In case you were wondering what I do on the weekends, I either travel about the country or participate in the Yeoju English Stars program I introduced in the Temple Stay entry.
The first weekend after the initial arriving-in-Korea weekend, my friends Shannon, Peter, Alex and me took a little trip to Wonju, a city maybe 40 minutes east of Yeoju to hike in Chiaksan (or Chiak-san) National Park. Apparently Koreans speak of "ak" when something is challenging or difficult, and "-san" is an ending that means mountain. Similarly, "-sa" indicates temple, "-ri" village and so on.
Well the name was apt. It was an unbelievably difficult hike! Think using a stairmaster for 3 hours on the hardest setting. It was actually probably worse than that.....but it was breathtaking and rewarding and I'd do it again. Oh, then it took another 2 hours to get down, and that was worse. You probably wouldn't know this if you haven't' hiked recently, but down is worse. You're exhausted at that point and it hurts all your joints and your feet. I was sore for almost a week afterwards. I mean my calves were shaking violently by the time I reached the park entrance.
Anyway, I think this time I'll let the pictures do most of the talking.
Okay so here is what the park looks like on the way in:
Apparently it only takes 13 hours to hike the whole ridge, but I don't know how much I believe that.
...A bridge on the path leading to the trailhead. Check out the cool dragon head! This sign post was right by it:
Yup, that's right. We went to Birobong Peak, the 5.6 km hike that felt like 20 km (in a good way).
Here we are, innocent little us, having no idea what we were in for. Actually, I knew it would be a tough hike (we warned by one of the teachers Alex works with that Chiaksan is "very danger"), but the others didn't believe it.
We're standing on another bridge that looks out over this beautiful little falls/pool:
So then we walked a little more down this path and came across a temple. Here are some pics:
Finally, after walking for a half an hour, we began the real hike. At first it was pretty easy. We made it to a second waterfall pretty soon.
That's Peter and Shannon, still looking chipper.
Check these out:
See the rock piles? Hikers place these stones to make wishes. When you place a stone, you make a wish, but if you knock over someone else's stone in the process, you are cursed instead! At the top of the mountain are enormous piles of stones that one guy spent 30 years creating. He hiked to the top and placed a stone there every day. What a crazy! These piles were just to the left of the little cascade. Here's another picture of them, because I happen to love them:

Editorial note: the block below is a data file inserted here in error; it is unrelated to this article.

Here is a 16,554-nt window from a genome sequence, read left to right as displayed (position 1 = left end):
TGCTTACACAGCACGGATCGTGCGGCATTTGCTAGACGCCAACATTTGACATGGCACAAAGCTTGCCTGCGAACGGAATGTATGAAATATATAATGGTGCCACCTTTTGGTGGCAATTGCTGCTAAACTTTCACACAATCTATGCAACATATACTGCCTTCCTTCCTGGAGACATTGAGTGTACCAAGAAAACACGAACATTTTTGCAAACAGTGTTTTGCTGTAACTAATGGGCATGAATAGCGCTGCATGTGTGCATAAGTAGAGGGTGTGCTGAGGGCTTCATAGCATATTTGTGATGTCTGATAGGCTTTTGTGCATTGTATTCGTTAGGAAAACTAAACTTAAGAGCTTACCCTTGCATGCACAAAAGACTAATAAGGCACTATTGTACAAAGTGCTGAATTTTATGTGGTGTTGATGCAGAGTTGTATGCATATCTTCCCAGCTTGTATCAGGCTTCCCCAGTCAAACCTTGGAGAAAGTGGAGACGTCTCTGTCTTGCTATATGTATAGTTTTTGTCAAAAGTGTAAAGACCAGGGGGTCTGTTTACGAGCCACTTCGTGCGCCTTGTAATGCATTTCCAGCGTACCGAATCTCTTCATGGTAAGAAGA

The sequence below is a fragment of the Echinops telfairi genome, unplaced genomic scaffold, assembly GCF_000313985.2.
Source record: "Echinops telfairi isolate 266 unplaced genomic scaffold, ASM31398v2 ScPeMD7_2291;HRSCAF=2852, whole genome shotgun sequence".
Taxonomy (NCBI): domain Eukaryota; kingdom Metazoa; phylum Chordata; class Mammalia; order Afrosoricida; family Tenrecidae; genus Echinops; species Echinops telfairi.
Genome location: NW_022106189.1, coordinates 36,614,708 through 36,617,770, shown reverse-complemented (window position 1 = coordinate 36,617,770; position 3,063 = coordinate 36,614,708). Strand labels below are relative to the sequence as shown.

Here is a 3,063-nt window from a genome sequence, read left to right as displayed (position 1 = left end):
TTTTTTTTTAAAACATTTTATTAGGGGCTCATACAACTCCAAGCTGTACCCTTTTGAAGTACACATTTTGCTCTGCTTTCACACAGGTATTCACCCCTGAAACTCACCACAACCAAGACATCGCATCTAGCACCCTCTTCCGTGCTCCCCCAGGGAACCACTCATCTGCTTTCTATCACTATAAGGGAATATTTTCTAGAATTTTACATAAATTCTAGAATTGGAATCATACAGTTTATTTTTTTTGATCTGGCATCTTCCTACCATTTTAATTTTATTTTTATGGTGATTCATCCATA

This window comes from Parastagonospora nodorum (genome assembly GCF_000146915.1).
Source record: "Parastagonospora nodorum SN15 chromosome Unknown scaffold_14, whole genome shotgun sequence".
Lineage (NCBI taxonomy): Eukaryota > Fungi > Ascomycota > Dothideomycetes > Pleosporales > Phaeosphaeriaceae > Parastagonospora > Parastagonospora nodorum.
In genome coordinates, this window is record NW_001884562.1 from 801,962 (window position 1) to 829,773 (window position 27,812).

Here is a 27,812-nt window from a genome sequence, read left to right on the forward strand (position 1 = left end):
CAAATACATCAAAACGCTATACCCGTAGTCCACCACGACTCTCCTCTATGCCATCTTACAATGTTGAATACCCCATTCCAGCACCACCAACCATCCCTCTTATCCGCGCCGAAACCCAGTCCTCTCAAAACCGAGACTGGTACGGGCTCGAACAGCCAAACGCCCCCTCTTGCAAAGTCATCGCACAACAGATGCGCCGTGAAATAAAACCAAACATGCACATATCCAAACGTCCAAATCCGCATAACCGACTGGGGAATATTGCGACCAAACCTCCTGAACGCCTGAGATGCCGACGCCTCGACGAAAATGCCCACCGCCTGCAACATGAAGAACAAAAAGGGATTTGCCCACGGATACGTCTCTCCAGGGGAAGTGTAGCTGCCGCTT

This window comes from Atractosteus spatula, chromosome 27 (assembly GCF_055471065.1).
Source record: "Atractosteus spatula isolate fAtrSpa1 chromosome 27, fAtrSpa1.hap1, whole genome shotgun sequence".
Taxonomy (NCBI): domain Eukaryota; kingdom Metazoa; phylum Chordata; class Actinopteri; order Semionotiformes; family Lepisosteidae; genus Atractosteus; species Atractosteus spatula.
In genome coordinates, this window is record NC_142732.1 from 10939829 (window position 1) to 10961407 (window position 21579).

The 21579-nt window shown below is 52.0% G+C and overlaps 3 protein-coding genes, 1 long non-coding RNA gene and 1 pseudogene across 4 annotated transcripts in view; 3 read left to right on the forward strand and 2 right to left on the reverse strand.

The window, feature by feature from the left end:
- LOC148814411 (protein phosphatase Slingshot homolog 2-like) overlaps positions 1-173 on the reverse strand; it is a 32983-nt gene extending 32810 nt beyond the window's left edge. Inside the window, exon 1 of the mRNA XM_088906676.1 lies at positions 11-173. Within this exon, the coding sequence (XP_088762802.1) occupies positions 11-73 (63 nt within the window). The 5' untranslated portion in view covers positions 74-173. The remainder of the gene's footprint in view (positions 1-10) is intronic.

So then after the "waterfall", the hike started to get difficult.
All those rocks are actually stairs. Often, there were actual staircases made of metal, but they weren't much easier to ascend because they were so long and steep. Here are some views of the way up:
And a caterpillar:
The view of the mountainside was where we breaked for lunch. Then the hike started getting ridiculous.
You could not actually traverse that part of the trail with a pack on your back, unless maybe you were a Navy Seal.
Then, occasionally, there were moments that reminded us why we were doing it. Those moments looked a little like this:
Pretty good moments, huh? And then, finally, the summit:
Yup, that says 1288 meters. That may not seem like a big deal, but that's a lot of meters to climb in less than 6 km.
And these are the piles that man spent all those years compiling:
That's Alex behind Shannon, in case you were wondering. But here, check out the summit for yourself:
Here are just a few shots of the hike down:
We're almost there! Isn't Korea beautiful? This next one is a picture of a small altar outside the temple. I took a picture of it on the way up, but it was so much more intriguing as night was falling, so I took another picture:
The plan had been to stay in Wonju for the night, but we got back with time enough to make the bus back to Yeoju, so we just went home. We were exhausted. And satisfied.